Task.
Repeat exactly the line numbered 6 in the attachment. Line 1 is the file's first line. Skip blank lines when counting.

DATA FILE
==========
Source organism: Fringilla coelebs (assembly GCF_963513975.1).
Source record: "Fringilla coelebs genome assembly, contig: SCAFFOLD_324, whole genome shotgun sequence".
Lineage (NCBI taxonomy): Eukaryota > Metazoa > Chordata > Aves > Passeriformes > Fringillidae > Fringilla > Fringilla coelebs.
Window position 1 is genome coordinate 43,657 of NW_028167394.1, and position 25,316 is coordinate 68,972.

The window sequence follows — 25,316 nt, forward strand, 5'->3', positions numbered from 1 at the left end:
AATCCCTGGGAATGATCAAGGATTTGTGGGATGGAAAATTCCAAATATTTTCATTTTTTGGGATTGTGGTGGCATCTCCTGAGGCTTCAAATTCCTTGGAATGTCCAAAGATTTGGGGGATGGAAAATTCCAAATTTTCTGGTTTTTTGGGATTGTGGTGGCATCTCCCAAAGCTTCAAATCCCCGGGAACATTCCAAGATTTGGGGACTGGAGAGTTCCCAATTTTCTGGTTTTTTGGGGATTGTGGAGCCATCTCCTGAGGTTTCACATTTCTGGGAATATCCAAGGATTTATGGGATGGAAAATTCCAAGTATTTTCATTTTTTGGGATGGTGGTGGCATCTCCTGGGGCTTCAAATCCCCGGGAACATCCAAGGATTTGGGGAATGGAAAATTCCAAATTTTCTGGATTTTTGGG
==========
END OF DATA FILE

AATCCCTGGGAATGATCAAGGATTTGTGGGATGGAAAATTCCAAATATTTTCATTTTTTGGGATTGTGGTGGCATCTCCTGAGGCTTCAAATTCCTTGGAATGTCCAAAGATTTGGGGGATGGAAAATTCCAAATTTTCTGGTTTTTTGGGATTGTGGTGGCATCTCCCAAAGCTTCAAATCCCCGGGAACATTCCAAGATTTGGGGACTGGAGAGTTCCCAATTTTCTGGTTTTTTGGGGATTGTGGAGCCATCTCCTGAGGTTTCACATTTCTGGGAATATCCAAGGATTTATGGGATGGAAAATTCCAAGTATTTTCATTTTTTGGGATGGTGGTGGCATCTCCTGGGGCTTCAAATCCCCGGGAACATCCAAGGATTTGGGGAATGGAAAATTCCAAATTTTCTGGATTTTTGGG